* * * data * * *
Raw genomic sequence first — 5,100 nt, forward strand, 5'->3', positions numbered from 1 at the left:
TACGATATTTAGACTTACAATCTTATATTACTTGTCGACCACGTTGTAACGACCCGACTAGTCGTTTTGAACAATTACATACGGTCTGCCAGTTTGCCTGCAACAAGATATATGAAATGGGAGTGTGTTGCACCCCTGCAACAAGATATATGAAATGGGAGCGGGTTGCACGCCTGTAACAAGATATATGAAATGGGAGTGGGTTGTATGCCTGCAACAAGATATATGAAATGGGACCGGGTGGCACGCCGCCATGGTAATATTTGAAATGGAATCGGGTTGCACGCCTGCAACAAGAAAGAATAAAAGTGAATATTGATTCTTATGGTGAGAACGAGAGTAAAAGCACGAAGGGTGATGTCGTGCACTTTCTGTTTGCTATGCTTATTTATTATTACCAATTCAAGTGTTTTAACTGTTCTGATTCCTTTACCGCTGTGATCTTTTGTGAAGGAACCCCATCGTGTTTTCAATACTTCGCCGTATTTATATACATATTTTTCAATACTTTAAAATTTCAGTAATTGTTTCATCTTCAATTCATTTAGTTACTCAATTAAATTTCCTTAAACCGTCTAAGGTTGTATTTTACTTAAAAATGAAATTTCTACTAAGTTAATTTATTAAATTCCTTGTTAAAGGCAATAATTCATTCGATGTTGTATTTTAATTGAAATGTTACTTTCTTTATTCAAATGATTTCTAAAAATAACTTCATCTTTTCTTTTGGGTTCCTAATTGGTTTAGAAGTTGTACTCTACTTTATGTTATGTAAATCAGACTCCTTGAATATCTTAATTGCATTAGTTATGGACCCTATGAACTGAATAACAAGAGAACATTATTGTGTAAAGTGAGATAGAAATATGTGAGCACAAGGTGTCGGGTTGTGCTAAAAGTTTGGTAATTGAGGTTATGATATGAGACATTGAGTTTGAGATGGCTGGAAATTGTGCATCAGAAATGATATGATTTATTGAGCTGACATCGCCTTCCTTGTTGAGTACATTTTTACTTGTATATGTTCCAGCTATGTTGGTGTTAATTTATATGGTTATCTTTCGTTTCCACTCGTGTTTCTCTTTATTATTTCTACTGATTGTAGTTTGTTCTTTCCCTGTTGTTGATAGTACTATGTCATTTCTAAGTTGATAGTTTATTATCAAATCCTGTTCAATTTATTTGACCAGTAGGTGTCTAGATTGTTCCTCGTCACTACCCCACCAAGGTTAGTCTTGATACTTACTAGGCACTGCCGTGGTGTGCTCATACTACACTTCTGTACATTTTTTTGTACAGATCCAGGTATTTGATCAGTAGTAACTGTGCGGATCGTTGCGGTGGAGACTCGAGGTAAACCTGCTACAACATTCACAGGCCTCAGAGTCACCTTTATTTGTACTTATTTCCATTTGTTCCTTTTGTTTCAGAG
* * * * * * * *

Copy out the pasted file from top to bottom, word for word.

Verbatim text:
Raw genomic sequence first — 5,100 nt, forward strand, 5'->3', positions numbered from 1 at the left:
TACGATATTTAGACTTACAATCTTATATTACTTGTCGACCACGTTGTAACGACCCGACTAGTCGTTTTGAACAATTACATACGGTCTGCCAGTTTGCCTGCAACAAGATATATGAAATGGGAGTGTGTTGCACCCCTGCAACAAGATATATGAAATGGGAGCGGGTTGCACGCCTGTAACAAGATATATGAAATGGGAGTGGGTTGTATGCCTGCAACAAGATATATGAAATGGGACCGGGTGGCACGCCGCCATGGTAATATTTGAAATGGAATCGGGTTGCACGCCTGCAACAAGAAAGAATAAAAGTGAATATTGATTCTTATGGTGAGAACGAGAGTAAAAGCACGAAGGGTGATGTCGTGCACTTTCTGTTTGCTATGCTTATTTATTATTACCAATTCAAGTGTTTTAACTGTTCTGATTCCTTTACCGCTGTGATCTTTTGTGAAGGAACCCCATCGTGTTTTCAATACTTCGCCGTATTTATATACATATTTTTCAATACTTTAAAATTTCAGTAATTGTTTCATCTTCAATTCATTTAGTTACTCAATTAAATTTCCTTAAACCGTCTAAGGTTGTATTTTACTTAAAAATGAAATTTCTACTAAGTTAATTTATTAAATTCCTTGTTAAAGGCAATAATTCATTCGATGTTGTATTTTAATTGAAATGTTACTTTCTTTATTCAAATGATTTCTAAAAATAACTTCATCTTTTCTTTTGGGTTCCTAATTGGTTTAGAAGTTGTACTCTACTTTATGTTATGTAAATCAGACTCCTTGAATATCTTAATTGCATTAGTTATGGACCCTATGAACTGAATAACAAGAGAACATTATTGTGTAAAGTGAGATAGAAATATGTGAGCACAAGGTGTCGGGTTGTGCTAAAAGTTTGGTAATTGAGGTTATGATATGAGACATTGAGTTTGAGATGGCTGGAAATTGTGCATCAGAAATGATATGATTTATTGAGCTGACATCGCCTTCCTTGTTGAGTACATTTTTACTTGTATATGTTCCAGCTATGTTGGTGTTAATTTATATGGTTATCTTTCGTTTCCACTCGTGTTTCTCTTTATTATTTCTACTGATTGTAGTTTGTTCTTTCCCTGTTGTTGATAGTACTATGTCATTTCTAAGTTGATAGTTTATTATCAAATCCTGTTCAATTTATTTGACCAGTAGGTGTCTAGATTGTTCCTCGTCACTACCCCACCAAGGTTAGTCTTGATACTTACTAGGCACTGCCGTGGTGTGCTCATACTACACTTCTGTACATTTTTTTGTACAGATCCAGGTATTTGATCAGTAGTAACTGTGCGGATCGTTGCGGTGGAGACTCGAGGTAAACCTGCTACAACATTCACAGGCCTCAGAGTCACCTTTATTTGTACTTATTTCCATTTGTTCCTTTTGTTTCAGAG